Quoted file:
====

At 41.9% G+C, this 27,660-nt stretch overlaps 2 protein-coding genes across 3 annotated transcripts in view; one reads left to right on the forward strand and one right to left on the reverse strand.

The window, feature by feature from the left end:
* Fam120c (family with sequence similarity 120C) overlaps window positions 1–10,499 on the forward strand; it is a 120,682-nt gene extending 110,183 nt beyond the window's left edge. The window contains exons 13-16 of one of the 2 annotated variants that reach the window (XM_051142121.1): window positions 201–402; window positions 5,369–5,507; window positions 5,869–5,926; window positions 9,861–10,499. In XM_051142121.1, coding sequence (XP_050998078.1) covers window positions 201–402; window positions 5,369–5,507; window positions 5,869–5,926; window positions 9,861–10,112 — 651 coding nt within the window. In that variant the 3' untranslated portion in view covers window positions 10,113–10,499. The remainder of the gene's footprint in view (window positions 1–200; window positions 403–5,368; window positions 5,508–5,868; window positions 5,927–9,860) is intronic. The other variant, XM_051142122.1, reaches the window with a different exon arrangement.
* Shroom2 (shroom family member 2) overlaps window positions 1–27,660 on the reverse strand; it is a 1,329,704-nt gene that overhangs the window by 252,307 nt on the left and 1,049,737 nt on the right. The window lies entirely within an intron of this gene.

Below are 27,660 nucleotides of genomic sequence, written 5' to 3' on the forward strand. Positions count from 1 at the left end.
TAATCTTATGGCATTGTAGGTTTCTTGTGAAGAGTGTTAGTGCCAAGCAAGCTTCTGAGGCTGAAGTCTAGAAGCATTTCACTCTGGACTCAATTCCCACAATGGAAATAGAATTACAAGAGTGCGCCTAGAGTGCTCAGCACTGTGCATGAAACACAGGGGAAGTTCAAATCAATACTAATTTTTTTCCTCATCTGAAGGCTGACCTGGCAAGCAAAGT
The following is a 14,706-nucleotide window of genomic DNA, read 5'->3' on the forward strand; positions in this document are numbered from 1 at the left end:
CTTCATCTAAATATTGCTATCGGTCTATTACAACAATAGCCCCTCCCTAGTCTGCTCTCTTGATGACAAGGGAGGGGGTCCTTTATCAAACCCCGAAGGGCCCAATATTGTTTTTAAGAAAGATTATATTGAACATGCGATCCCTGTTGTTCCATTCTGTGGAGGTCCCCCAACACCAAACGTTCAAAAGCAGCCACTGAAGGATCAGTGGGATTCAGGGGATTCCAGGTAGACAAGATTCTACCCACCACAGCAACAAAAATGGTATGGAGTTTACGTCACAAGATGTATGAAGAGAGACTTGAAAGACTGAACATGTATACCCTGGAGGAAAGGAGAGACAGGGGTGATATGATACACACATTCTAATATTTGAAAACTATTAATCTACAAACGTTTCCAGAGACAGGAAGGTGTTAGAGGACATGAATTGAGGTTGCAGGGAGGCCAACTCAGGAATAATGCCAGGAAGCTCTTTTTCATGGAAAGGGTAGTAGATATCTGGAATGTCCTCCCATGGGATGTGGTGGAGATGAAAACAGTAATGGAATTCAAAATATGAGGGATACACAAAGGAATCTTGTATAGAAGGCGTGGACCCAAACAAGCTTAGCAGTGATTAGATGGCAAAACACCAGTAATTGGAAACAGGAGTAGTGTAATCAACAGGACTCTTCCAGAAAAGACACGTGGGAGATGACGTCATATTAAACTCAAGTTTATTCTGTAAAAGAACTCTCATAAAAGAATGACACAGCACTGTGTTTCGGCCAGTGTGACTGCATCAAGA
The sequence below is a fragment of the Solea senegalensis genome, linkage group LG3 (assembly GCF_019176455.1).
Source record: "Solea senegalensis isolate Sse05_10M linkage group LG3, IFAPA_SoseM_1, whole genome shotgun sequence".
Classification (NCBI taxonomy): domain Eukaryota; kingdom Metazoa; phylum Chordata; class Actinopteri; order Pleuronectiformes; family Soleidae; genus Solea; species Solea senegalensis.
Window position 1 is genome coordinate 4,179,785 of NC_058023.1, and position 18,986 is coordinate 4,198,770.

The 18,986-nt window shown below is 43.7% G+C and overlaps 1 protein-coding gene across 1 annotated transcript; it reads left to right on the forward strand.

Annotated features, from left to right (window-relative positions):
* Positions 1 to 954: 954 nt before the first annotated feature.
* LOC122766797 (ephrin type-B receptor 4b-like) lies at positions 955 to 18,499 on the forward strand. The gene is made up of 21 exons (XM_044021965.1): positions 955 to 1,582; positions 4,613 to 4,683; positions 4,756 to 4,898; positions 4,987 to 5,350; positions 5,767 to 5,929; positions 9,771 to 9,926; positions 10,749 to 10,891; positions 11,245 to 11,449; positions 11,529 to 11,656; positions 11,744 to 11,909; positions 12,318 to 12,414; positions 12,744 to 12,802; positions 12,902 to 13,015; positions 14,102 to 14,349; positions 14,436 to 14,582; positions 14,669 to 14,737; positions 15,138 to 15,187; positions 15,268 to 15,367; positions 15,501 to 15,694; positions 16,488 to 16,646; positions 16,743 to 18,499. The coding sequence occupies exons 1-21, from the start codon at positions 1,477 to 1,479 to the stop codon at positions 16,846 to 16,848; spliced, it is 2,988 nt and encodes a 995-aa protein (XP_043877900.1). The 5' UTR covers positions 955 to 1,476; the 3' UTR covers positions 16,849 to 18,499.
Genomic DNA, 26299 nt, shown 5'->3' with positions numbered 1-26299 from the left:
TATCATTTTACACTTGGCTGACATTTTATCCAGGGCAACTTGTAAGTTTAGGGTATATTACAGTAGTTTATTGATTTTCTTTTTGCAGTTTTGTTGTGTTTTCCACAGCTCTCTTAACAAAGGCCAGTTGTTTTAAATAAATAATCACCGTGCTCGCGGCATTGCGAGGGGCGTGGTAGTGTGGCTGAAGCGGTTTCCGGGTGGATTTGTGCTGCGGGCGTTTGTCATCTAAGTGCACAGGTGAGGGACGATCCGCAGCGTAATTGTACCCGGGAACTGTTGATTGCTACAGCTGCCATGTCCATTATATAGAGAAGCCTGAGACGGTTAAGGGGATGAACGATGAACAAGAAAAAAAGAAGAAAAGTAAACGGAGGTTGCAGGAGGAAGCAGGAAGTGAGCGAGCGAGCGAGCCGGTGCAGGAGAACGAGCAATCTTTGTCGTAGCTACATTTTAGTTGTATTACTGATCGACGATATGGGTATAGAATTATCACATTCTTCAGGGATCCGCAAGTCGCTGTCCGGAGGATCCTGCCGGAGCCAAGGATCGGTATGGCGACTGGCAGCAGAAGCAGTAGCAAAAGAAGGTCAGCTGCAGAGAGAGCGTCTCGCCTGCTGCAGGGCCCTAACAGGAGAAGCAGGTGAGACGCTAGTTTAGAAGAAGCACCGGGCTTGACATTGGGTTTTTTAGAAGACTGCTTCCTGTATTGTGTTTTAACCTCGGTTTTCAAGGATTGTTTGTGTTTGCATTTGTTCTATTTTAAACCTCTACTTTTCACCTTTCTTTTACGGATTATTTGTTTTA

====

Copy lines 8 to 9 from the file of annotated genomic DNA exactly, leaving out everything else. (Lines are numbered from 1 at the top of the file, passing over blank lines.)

CTTCATCTAAATATTGCTATCGGTCTATTACAACAATAGCCCCTCCCTAGTCTGCTCTCTTGATGACAAGGGAGGGGGTCCTTTATCAAACCCCGAAGGGCCCAATATTGTTTTTAAGAAAGATTATATTGAACATGCGATCCCTGTTGTTCCATTCTGTGGAGGTCCCCCAACACCAAACGTTCAAAAGCAGCCACTGAAGGATCAGTGGGATTCAGGGGATTCCAGGTAGACAAGATTCTACCCACCACAGCAACAAAAATGGTATGGAGTTTACGTCACAAGATGTATGAAGAGAGACTTGAAAGACTGAACATGTATACCCTGGAGGAAAGGAGAGACAGGGGTGATATGATACACACATTCTAATATTTGAAAACTATTAATCTACAAACGTTTCCAGAGACAGGAAGGTGTTAGAGGACATGAATTGAGGTTGCAGGGAGGCCAACTCAGGAATAATGCCAGGAAGCTCTTTTTCATGGAAAGGGTAGTAGATATCTGGAATGTCCTCCCATGGGATGTGGTGGAGATGAAAACAGTAATGGAATTCAAAATATGAGGGATACACAAAGGAATCTTGTATAGAAGGCGTGGACCCAAACAAGCTTAGCAGTGATTAGATGGCAAAACACCAGTAATTGGAAACAGGAGTAGTGTAATCAACAGGACTCTTCCAGAAAAGACACGTGGGAGATGACGTCATATTAAACTCAAGTTTATTCTGTAAAAGAACTCTCATAAAAGAATGACACAGCACTGTGTTTCGGCCAGTGTGACTGCATCAAGA
The sequence below is a fragment of the Solea senegalensis genome, linkage group LG3 (assembly GCF_019176455.1).